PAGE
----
Toll Roads South, Orlando, FL, Oct. 27-28, 2008, Crown Plaza Orlando Universal. Details at

IBTTA Transportation Finance Summit, Washington, DC, Dec. 7-9, 2008, Fairmont Hotel. Details at

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News Notes

New BRT Study Misses Key Point. “2008 Bus Rapid Transit Vehicle Demand & Systems Analysis” is an otherwise useful report prepared for the Federal Transit Administration by Calstart, Inc., a California nonprofit. Its purpose is to estimate the demand for BRT vehicles over the next decade. In doing so, it divides planned BRT systems into BRT-lite and BRT-heavy, with the former running as express service on arterials and the latter using dedicated rights of way. What’s left out, of course, is the far more cost-effective BRT on priced lanes model, under which the BRT vehicles get a “virtual” exclusive right of way, but without the large capital cost of building it just for bus use. Since a number of large metro areas are planning HOT/BRT networks, FTA and Calstart are still stuck in an outdated paradigm.

New System Traps Particulates from Roadways & Tunnels. The Intertraffic Innovation Award 2008 was given to Dutch entities TU Delft and BAM for their joint development of a new approach to reducing particulates (PM 10) in urban environments, especially roads and tunnels. The patented system uses fine metal threads above a roadway to create an “electrostatic roof” above a road or on a tunnel ceiling, along with grounded screens at the roadside. The system gives the particulates an electric charge, and they are attracted to the screens for subsequent disposal. BAM Infratechniek will market the system. (see

Reason’s 22nd Annual Privatization Report Released. Each year Reason Foundation produces a comprehensive overview of (primarily) U.S. developments in privatization and public-private partnerships, and the latest edition was released last month. I authored the rather long section on surface transportation, providing a more in-depth review of the kinds of topics covered in this newsletter (and it’s all new content). You can find that section at

Two New Skeptical Rail Transit Pieces. My views on the poor cost-effectiveness of rail transit in most decentralized urban areas are no secret. I’d like to share with you two new, well-done brief assessments by others. One is by my friend Randal O’Toole, “Rails Won’t Save America.” It’s six dense pages taking on what Randal defines as eight transit myths, supported by extensive references. (go to The other is by Silicon Valley blogger Brad Templeton and is called “Is green US mass transit a big myth?” Templeton until recently believed the conventional wisdom, but then began digging into the facts about energy use for different modes of transportation, and considerably revised his views. Go to:

China Toll Road Listed on NASDAQ. reports that China Infrastructure Investment Corp, developer/operator of the 66-mile Pinglin Expressway, has become the first Chinese toll road company to be listed on a U.S. stock exchange. A number of others are listed on the Hong Kong exchange. As reported here and on, both China and India are developing extensive toll road networks by means of long-term toll concessions. (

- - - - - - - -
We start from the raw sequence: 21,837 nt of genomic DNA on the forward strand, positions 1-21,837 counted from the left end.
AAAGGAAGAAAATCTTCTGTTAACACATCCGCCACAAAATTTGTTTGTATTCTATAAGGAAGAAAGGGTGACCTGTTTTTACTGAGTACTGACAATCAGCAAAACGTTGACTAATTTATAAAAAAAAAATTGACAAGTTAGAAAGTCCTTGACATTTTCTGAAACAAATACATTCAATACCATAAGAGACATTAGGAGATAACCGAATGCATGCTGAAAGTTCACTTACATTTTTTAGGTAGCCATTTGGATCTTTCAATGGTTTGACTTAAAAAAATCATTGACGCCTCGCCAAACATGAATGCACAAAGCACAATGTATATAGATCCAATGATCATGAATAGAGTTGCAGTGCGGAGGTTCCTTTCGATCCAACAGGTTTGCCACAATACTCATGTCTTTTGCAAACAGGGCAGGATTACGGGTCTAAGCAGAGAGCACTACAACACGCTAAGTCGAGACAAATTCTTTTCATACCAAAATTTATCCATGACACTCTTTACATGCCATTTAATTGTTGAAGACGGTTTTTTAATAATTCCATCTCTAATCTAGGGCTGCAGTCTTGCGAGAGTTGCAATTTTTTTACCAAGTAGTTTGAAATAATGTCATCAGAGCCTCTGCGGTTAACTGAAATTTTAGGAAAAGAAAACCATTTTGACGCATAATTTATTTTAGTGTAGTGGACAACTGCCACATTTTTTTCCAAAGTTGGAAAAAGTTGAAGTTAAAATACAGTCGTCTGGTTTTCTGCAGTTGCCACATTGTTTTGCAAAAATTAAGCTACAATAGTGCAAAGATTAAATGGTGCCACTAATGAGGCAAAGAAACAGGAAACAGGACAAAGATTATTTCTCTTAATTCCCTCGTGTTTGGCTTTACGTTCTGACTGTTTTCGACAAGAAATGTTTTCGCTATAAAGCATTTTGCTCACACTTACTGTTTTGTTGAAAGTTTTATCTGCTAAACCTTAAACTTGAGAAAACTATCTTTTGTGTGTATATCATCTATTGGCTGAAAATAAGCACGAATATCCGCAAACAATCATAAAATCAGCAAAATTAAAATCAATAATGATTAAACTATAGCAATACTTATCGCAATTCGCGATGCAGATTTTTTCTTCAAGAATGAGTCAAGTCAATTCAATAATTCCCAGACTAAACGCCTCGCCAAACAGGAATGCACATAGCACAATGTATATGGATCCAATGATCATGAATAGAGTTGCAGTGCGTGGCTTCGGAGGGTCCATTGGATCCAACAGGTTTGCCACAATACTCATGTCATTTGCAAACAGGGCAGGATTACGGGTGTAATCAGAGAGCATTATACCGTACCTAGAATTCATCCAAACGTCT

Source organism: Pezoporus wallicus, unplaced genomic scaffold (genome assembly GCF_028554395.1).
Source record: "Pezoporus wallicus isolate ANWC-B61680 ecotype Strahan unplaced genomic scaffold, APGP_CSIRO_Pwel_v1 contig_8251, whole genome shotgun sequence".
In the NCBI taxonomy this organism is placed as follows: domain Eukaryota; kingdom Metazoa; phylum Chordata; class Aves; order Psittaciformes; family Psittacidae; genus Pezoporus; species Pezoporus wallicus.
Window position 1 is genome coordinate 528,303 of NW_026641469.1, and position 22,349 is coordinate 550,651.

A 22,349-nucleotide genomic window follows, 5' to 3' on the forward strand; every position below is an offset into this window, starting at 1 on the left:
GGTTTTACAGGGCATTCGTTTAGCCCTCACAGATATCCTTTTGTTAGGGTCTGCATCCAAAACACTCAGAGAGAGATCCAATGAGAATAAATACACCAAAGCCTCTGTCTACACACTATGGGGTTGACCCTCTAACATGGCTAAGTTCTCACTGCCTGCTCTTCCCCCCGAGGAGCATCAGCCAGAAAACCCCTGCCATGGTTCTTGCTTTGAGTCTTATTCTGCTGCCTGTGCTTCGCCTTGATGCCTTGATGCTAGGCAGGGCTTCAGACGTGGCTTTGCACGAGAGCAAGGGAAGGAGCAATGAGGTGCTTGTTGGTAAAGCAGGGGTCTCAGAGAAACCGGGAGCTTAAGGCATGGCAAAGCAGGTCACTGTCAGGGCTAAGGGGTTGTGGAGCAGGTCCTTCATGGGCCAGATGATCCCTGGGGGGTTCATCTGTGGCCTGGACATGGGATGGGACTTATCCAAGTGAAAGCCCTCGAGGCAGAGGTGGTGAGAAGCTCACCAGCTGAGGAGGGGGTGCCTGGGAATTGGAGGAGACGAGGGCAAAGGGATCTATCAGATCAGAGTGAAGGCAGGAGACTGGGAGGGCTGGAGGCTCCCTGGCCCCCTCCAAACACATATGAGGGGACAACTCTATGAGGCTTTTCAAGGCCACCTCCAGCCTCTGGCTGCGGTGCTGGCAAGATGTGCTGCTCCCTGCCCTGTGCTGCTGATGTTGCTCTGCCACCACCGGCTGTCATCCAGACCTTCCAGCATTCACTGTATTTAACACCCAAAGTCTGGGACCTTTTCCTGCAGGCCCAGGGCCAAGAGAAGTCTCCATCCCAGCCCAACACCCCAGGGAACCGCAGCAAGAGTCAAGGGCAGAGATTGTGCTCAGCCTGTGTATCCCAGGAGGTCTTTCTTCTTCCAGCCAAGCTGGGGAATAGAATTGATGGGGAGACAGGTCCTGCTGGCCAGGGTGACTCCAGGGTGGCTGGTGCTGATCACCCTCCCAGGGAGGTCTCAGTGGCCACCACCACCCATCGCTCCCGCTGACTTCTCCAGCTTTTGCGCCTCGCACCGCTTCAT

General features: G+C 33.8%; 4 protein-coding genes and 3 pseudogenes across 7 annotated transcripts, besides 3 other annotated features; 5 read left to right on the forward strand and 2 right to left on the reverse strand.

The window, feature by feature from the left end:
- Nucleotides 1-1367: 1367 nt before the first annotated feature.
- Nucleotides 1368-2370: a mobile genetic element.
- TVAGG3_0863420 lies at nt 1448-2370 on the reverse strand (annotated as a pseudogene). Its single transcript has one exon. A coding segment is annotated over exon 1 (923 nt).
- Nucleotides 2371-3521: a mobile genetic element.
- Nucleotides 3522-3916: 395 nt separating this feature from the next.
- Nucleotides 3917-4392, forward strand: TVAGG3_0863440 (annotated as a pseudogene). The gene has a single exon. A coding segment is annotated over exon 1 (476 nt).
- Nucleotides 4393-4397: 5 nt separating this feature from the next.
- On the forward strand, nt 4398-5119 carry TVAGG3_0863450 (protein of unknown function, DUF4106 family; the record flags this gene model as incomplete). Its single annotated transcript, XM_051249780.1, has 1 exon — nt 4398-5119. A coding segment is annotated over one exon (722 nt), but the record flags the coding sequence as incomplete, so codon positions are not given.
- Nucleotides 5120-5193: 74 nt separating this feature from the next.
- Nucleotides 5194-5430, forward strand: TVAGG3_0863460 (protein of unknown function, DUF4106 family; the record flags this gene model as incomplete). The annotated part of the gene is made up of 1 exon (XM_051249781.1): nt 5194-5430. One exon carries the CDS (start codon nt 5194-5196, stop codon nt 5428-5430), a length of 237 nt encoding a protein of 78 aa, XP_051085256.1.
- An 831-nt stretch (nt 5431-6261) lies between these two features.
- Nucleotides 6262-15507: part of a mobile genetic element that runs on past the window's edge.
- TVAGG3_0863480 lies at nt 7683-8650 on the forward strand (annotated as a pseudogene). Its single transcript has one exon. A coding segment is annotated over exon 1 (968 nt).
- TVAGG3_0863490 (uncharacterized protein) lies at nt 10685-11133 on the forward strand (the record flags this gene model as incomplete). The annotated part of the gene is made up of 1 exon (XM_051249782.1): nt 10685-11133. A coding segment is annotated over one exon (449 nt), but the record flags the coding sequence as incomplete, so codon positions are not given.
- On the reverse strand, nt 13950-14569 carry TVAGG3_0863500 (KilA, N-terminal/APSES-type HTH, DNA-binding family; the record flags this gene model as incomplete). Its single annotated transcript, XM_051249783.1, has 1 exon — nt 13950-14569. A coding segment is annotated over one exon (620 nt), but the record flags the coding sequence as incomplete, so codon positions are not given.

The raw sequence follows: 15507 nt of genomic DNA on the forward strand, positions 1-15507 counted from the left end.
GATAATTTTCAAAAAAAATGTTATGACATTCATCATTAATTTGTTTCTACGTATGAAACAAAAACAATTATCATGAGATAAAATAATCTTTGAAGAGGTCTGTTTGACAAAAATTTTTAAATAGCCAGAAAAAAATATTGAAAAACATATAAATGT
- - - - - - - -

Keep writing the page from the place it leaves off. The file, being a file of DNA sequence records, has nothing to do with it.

BRT Practitioner’s Guide. Among the latest publications from the Transit Cooperative Research Program of TRB is Bus Rapid Transit Practitioner’s Guide, a 242-page book published in 2007. It is TCRP Report 90. Details at

Reason Anniversary Celebration. Reason magazine, the flagship publication of Reason Foundation, celebrates its 40th anniversary this year, with a gala event in Los Angeles, Nov. 14-15. “Reason Goes Hollywood” takes place at the historic and glamorous Hollywood Roosevelt Hotel and includes both a conference and a black tie banquet. Details are at Hope to see you there!

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Quotable Quotes

“The central reality of future metropolitan areas will be the continued expansion of the suburbs – not merely in population but in jobs and other attributes such as retail sales, as well. In metropolitan areas over a million population, where about 54% of the nation’s population reside, 92% of the population growth in this decade so far has been suburban. In many areas, the central cities have become ‘too important’ for jobs and will focus their roles on being centers of culture, recreation, and public functions.”
–Alan Pisarski, author of Commuting in America, testimony before the Senate Committee on Environment & Public Works, June 25, 2008.

“Asking drivers to pay for road use ignites debates over fairness, but the debate often fails to address the larger question of how funding for transportation projects is actually being distributed throughout the community. Freeways are a premium transport service, and they should be priced accordingly. The study shows that if we are prudent, we can do that while being sensitive to the circumstances of low-income drivers.”
–Lisa Schweitzer, USC School of Public Policy, Planning & Development, co-author with Brian Taylor of “Just Pricing” [discussed earlier in this issue].